Review: Six The Musical

There have been quite a few Broadway musicals about royal ladies over the past few years, but most of them were closed before they truly had a chance to shine. Both Andrew Lloyd Webber's Cinderella and Britney Spears' Once Upon a One More Time only lasted a few months on the Great White Way before they went dark. One of the most contemporary shows about female empowerment that has stood the test of time is Six, the British musical about the six wives of King Henry VIII. I recently saw this show six years after its 2017 opening, so it lasted at least as many years as its namesake. What is it that made this show dominate so many other contemporary female-empowering fairy tales? For one thing, Six stands apart because it is not a fairy tale. The six historical queens who are featured in it had miserable lives for different reasons. By encouraging its audience to learn more about history, Six benefits from the success of other historical musicals like Hamilton, which is one reason it has outlived similar shows that were produced over these last six years.


Something interesting I noticed about the playbill cover is that the show poster, which features the six queens belting into microphones, is different based on the actresses who are performing. Six always features a diverse cast. The races of the queens in the one I saw were different from the performers in the original Broadway cast, staying true to Broadway's long history of color-blind casting. Another thing that stands out about this show is that it regularly breaks the fourth wall. The queens repeatedly address the city and venue where they are performing and play off the audience's reactions in the hopes that they will pick a favorite queen before they ultimately conclude that it's better for women to support each other instead of making everything a competition, a very noble message indeed. For a one-act show with a small cast and simple staging, it's incredible that it has been so successful when it lacks many of the bells and whistles that stand out with high-budget Broadway productions.

For me, the thing that makes this show so appealing is its incredibly catchy tunes. Each queen's musical style is inspired by two contemporary pop artists, which makes it nostalgic to people who grew up in the '90s and early 2000s despite its Renaissance setting. The stylized color-coded costumes are a perfect blend of historical and contemporary fashion with each glittering ensemble strategically designed to match the personality of the queen wearing it. There are also references to social media and smartphones, which makes the show more relatable to modern audiences in the same vein as Hamilton. Two of the best numbers are the ones that the queens sing together at the beginning and end of the show, solidifying its girl-power theme of women uplifting each other instead of putting each other down. Anyone who is familiar with the soundtrack would have a hard time not singing along with the catchy melody and dance moves of "Six."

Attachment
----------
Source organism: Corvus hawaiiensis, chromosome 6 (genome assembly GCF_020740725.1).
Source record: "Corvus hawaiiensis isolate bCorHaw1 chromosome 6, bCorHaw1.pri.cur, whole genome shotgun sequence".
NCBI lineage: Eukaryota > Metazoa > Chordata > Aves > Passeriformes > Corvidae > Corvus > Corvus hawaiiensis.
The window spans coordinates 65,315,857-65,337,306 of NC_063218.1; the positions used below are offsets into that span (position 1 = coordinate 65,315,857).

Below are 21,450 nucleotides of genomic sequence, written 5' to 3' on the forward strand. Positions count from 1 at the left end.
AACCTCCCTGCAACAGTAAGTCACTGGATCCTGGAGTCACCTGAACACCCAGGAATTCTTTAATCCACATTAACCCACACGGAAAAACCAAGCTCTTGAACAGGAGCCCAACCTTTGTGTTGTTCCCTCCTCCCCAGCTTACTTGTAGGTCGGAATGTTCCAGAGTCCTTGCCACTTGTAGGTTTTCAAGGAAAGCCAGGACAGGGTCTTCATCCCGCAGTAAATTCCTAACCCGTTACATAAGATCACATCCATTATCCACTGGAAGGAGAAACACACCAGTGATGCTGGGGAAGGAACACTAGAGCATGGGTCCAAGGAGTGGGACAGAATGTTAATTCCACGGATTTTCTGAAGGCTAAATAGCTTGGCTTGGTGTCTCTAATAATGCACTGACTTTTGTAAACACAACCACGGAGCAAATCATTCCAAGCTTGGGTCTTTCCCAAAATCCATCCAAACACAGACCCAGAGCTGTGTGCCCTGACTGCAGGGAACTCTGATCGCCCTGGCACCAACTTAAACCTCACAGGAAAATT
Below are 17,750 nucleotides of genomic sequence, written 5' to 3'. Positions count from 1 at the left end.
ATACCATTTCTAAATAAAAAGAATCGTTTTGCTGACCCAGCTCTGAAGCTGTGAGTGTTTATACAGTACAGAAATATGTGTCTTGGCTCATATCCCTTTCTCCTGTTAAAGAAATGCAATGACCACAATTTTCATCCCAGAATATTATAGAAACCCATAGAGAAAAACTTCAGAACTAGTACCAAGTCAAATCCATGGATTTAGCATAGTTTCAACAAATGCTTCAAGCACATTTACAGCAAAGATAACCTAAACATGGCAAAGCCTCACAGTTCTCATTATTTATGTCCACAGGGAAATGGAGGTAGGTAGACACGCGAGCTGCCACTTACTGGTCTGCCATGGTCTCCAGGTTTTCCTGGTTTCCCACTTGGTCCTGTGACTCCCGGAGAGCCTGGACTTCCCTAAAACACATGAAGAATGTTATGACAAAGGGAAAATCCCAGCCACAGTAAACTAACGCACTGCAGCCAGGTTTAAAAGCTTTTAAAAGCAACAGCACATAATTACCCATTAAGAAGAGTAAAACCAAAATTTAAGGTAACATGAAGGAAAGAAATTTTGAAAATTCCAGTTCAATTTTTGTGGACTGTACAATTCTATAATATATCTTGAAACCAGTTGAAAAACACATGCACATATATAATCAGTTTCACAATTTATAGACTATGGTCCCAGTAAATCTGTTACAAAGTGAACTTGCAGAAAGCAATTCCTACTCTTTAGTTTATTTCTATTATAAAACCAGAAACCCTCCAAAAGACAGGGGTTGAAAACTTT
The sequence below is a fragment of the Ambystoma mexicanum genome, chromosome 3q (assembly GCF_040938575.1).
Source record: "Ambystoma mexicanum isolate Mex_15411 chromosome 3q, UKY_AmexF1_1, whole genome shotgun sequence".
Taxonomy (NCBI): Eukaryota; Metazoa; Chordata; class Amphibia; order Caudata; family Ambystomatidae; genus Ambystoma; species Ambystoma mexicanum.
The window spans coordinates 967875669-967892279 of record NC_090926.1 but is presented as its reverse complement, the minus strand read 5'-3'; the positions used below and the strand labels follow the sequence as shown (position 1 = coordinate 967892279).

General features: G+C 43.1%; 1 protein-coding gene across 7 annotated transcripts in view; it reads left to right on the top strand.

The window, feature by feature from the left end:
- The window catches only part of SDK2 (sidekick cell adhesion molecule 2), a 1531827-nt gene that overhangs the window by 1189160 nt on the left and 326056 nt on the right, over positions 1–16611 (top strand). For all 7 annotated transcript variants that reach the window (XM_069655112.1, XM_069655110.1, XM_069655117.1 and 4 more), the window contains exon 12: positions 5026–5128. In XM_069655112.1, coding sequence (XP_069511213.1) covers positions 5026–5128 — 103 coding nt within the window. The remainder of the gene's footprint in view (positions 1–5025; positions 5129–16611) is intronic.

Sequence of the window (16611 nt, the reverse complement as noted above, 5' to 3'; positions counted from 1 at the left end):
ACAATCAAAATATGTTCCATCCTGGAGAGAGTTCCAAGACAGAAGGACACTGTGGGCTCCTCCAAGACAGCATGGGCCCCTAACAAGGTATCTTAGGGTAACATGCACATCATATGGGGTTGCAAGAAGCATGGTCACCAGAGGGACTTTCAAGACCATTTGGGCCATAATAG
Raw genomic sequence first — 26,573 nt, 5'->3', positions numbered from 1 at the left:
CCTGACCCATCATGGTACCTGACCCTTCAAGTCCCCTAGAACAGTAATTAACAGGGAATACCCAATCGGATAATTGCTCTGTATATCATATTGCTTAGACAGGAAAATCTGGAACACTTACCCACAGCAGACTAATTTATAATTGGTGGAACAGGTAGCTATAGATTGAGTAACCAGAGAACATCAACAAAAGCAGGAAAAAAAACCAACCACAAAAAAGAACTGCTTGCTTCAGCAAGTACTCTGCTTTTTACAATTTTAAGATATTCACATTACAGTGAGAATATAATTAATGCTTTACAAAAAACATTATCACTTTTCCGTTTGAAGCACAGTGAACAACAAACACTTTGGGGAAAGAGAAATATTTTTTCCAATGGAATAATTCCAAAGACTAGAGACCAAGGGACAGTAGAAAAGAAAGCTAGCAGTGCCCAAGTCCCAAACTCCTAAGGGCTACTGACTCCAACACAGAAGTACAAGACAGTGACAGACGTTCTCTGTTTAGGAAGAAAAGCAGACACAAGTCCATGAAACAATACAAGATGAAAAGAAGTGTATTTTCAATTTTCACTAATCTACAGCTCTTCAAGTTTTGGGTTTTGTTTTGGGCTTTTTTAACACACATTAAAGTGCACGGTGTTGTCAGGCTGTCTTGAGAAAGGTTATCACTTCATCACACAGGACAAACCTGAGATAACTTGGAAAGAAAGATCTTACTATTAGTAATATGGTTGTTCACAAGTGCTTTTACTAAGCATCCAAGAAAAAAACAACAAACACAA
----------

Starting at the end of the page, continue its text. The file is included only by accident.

The biggest selling point of Six is the show's "her-story," which teaches audiences often who know very little about these queens what their lives were like and how they met their downfall. The show's opening "Divorced, Beheaded, Died, Divorced, Beheaded, Survived" adage is popular among British schools, but for audiences from America and other countries, it is the first time that many heard it. It quickly expands upon each queen's story and the events that led up to her famous ending. Before I became familiar with this show, the only wife of Henry VIII that I knew anything about was Catherine of Aragon thanks to the Starz miniseries, The Spanish Princess. Now I can confidently say I have a decent amount of knowledge about all six wives, and each one has her own personal appeal. The most inspiring of the group is Catherine Parr, the one who survived and went on to write books and become a powerful leader during the interim between Henry's death and the next monarch. She is the one who leads the queens into the empowering unity of the show's final number.

In a sea of contemporary Broadway musicals centered around royal ladies, Six has emerged as a standout that has endured and captivated audiences. While other productions may have faltered, Six shines due to its unique approach. Unlike the typical fairy tale narrative, Six delves into the historically tumultuous lives of the six queens of Henry VIII, shedding light on their struggles and inviting audiences to explore history. This ability to educate and entertain in equal measure is a significant factor in its success, drawing inspiration from the triumph of historical musicals like Hamilton. While I'm not usually a fan of one-act Broadway shows charging the same price as the traditional two-act shows that are nearly twice as long, Six's minimalist structure makes it a fun energetic concert-like spectacle that is well worth the price.

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